Writing

NaNoWriMo, or Writers Going Psycho

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Lately, you may have noticed some strange happenings going on in your writerly world.  Perhaps, you’ve seen random folks laden with stacks of yellow legal pads, stockpiling caffeine products, or muttering “character driven versus plot?” all while sporting slightly crazed looks in their eyes.  Don’t be alarmed, but it’s only going to get worse…

Yes, we are exactly one week away from the start of NaNoWriMo — National Novel Writing Month.

As stated on the official site, NaNoWriMo “is a fun, seat-of-your-pants approach to novel writing. Participants begin writing November 1. The goal is to write a 175-page (50,000-word) novel by midnight, November 30.”  This challenge is for anyone who has dreamed of writing and finishing their novel — from the published pros, to the newly inspired. 

To accomplish this obscene amount of writing in such a short amount of time, the site suggests that while incentives are good, punishments may actually work better.  So, what should you do if you find you’re not hitting your daily or weekly word counts?   I recommend a day of “poop patrol” for the five-dog family in your neighborhood.  Or, how about watching an hour of White House blooper clips from the “Bush Years?”  Whether you go the way of awards or threats, make good on your promises, and then get back on track.

I participated in NaNoWriMo a few years ago, and reached the intended 50,000 word mark by the deadline.  That novel is currently in seclusion, and has been affectionately entitled, “La Crapola.”  Now, onto the second attempt.  This NaNoWriMo I’m way ahead of the game — I have a a story outline, character sketches, and a plan waiting to come to life on paper and screen.  But, first things first.

My regular readers know that I’ve been working on a middle-grade novel for quite some time.  I had given myself until the end of this summer to complete the first draft — with the term “summer,” being open to loose interpretation.  Let’s just say that the weather has been unseasonably warm here, so…okay, I didn’t finish.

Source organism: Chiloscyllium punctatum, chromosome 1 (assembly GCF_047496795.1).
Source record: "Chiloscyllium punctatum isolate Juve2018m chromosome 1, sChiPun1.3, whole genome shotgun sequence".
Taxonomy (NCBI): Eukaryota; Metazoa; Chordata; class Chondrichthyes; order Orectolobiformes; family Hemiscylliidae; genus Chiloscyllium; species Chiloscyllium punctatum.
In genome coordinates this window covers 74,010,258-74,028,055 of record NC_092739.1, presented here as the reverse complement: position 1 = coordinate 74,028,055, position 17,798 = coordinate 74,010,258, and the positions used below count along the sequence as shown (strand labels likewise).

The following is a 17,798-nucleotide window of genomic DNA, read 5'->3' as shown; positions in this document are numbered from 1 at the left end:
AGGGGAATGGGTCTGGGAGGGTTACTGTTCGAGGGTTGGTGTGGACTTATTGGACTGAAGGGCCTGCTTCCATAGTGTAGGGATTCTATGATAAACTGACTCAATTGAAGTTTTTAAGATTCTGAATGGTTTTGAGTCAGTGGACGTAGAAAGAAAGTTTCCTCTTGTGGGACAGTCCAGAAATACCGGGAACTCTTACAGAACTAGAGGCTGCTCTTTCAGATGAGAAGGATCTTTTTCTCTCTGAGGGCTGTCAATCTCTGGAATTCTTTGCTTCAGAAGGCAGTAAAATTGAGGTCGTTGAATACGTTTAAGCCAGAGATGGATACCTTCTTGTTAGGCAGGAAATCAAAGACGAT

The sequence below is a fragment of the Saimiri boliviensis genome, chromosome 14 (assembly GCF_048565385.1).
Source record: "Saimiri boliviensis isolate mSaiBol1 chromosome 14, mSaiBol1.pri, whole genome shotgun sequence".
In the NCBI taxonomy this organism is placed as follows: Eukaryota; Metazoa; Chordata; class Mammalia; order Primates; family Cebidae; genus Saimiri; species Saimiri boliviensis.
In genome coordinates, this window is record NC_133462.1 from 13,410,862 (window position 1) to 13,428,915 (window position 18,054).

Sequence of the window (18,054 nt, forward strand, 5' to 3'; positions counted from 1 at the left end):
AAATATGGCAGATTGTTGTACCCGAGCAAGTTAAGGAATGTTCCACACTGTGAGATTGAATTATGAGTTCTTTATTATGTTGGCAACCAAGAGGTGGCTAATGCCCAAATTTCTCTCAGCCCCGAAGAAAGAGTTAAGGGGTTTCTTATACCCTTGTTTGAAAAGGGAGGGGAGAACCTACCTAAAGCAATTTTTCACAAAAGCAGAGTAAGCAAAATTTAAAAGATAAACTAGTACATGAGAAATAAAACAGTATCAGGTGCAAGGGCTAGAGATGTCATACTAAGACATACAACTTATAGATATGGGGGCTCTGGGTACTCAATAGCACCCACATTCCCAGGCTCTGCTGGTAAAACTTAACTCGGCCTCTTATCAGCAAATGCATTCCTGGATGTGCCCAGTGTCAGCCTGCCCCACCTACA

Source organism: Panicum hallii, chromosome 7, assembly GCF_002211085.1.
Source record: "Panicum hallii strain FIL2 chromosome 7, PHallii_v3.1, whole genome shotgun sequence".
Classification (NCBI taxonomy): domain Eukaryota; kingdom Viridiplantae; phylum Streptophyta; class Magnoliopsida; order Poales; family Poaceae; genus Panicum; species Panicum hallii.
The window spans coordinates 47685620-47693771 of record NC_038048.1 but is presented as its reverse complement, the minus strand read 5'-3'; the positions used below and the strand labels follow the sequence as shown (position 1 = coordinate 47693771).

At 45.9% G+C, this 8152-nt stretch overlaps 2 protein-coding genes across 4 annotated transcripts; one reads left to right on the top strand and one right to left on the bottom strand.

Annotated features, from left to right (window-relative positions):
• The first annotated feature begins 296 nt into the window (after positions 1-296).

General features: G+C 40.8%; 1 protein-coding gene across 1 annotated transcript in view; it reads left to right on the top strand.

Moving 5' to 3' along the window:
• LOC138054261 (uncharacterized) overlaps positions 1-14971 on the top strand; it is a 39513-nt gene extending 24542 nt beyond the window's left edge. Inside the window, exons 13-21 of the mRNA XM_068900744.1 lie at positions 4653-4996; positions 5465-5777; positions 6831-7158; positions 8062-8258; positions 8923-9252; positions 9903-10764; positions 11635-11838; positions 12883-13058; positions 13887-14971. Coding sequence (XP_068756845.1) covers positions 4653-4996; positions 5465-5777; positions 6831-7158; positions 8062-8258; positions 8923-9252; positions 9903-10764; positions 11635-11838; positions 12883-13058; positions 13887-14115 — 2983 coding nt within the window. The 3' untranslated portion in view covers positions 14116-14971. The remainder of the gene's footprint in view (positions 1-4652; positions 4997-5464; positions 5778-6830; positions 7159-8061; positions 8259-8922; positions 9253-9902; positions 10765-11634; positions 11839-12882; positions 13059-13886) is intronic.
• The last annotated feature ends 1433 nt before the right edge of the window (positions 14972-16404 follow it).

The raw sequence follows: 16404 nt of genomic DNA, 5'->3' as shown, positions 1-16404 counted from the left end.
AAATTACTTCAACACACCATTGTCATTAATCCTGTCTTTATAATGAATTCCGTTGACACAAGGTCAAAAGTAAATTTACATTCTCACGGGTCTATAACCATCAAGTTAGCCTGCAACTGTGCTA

However, to start NaNoWriMo with a clean slate (since “previously written prose is punishable by death”) my preparation begins today.  By following the average daily output (1,666.66 words, give or take), I’ll be done with my current work in progress by the end of this week.  It will then be put aside to bubble and ferment, and, hopefully, revise itself while I plow forward and begin my new project on November 1st.  It’s all about quantity, not quality, so when the thirty days are done I should be the proud author of not only my long-standing novel, but of, “Son of La Crapola,” as well.  One can dream.

Our Boy, Jack, in The Shining

Anyone out there masochistic enough to join me?  If so, get your outlines done, your pencils sharpened, and your intravenous coffee drip ready.  Remember — all work and no play makes Jack finally finish his novel (and go on a murderous rampage, but we’ll forget about that part for now).